The Billings Gazette has the full story, but the clearest video comes from an amateur shooter who captured the tornado ripping apart the MetraPark. You can view the full footage below. (Note: Lee Newspapers has a shorter version that edits out some of the, say, emotion of the moment. If you don't like colorful language, you can see it here.)
Also, footage of the wreckage:
UPDATE: Click here for the new draft (and note that this draft revises only Title I of the Forest Jobs and Recreation Act).
This morning Sen. Jon Tester offered the outlines of a new version of his forest bill. It includes, of course, the logging mandate, a key part of the bill as originally proposed. The Senate Energy and Natural Resources Committee removed the mandate in its recent "discussion draft."
UM photo student Devin Schmit and the university's Department of Information Technology produced a pretty cool time-lapse video of the historic May 15 commencement ceremony. It was the first time in UM's 117-year history that the festivities took place on the Oval, and it's captured here in 62 seconds:
According to a lawsuit filed today with the Fourth Judicial Court, Not My Bathroom (NMB) chairman Tei Nash, a new group dubbed “Right to Vote Missoula” and Missoula resident John Porter are accusing Missoula City Attorney Jim Nugent and Missoula County Clerk and Recorder Vickie Zeier of employing “intentional and discriminatory tactics” to prevent NMB from initiating the legal process required to overturn Missoula’s new anti-discrimination ordinance.
Gov. Brian Schweitzer will be in Missoula tomorrow and his schedule includes a meeting with Montana Pain Management owner Rick Rosio to discuss the state's embattled medical marijuana law. The Indy wrote about Rosio last November, identifying his Third Street clinic as the city's first storefront dispensary. Law enforcement and other caregivers frowned upon some of Rosio's business practices at the time, but Rosio expressed confidence, saying, "I've worked tirelessly with a group of individuals to make this a reality. Does it push the envelope? I think it's long overdue. But I think the model that we're doing...is what the law intended."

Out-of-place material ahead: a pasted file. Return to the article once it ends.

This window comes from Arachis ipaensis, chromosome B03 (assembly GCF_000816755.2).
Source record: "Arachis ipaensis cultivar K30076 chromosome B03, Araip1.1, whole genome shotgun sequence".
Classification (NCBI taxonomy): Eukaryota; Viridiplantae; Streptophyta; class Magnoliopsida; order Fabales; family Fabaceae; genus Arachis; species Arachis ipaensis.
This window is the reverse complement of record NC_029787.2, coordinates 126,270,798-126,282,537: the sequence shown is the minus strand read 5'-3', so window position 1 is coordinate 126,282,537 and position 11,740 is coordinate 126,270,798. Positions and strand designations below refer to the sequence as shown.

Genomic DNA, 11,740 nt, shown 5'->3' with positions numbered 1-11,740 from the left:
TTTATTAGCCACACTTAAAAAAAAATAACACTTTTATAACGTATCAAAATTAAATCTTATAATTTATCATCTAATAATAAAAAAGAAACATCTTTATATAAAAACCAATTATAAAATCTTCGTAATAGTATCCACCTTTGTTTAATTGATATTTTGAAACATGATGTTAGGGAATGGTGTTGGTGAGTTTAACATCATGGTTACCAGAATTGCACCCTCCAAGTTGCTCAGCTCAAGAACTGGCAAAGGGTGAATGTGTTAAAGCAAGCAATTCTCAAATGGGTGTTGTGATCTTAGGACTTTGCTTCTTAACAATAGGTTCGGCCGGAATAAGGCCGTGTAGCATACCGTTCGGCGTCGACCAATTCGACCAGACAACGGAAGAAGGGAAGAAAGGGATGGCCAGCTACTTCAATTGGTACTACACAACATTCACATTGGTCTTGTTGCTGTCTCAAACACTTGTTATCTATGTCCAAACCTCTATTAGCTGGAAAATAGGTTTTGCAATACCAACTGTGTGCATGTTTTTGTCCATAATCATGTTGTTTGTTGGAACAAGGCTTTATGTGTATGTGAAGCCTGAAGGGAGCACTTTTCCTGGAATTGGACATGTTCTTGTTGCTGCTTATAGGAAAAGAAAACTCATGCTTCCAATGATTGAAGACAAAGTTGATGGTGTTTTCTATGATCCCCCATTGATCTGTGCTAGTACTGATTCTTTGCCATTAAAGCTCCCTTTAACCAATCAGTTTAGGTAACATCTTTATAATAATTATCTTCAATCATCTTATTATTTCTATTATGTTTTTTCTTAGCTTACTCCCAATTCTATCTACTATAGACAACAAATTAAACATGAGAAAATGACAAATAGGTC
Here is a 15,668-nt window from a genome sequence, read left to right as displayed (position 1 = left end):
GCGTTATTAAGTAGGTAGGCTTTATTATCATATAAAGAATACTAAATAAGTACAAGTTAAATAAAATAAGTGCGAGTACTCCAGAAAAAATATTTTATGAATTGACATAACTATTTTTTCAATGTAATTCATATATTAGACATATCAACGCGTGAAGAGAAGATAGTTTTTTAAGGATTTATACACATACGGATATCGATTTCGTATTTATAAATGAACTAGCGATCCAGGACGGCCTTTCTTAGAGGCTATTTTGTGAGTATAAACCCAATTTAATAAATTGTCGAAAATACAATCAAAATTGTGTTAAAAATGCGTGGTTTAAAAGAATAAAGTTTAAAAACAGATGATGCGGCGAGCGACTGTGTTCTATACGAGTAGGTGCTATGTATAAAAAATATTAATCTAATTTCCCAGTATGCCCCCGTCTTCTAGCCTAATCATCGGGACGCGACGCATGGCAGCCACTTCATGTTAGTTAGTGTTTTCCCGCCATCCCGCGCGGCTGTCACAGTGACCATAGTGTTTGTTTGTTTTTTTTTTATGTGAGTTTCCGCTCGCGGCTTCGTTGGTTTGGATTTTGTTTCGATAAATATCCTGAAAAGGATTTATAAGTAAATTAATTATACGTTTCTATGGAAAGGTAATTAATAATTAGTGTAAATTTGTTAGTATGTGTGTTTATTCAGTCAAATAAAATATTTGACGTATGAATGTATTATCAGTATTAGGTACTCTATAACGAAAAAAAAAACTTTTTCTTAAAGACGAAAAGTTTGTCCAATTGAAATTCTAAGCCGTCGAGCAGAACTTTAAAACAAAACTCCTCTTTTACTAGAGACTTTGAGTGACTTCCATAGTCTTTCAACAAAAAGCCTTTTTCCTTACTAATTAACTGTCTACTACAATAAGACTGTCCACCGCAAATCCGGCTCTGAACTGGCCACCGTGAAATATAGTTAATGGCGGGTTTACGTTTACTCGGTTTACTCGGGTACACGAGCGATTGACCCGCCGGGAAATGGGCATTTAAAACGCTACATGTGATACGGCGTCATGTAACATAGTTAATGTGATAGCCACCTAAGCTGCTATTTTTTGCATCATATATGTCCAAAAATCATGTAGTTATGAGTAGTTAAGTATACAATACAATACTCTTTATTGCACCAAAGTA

According to Schweitzer Communications Director Sarah Elliott, Rosio requested a meeting with the governor to discuss the state's medical marijuana law, and the governor accepted.
Schweitzer spoke about the law with Matt Gouras of the AP in a story last week, saying it has not worked out as voters planned, and that he believes the state needs a legislative fix. Gouras reports:
Schweitzer says he is watching proposals as they come forward and expects lawmakers, convening in January, will have a lot of options. The governor says one of his agencies may pitch its own plan.
Schweitzer says one part of the solution could be to require genetic branding of medical marijuana, which would allow police to trace illegal pot to see if it originated from a caregiver selling medical marijuana.
Find Rob Brezsny's Free Will Astrology online, every Wednesday, one day before it hits the Indy's printed pages.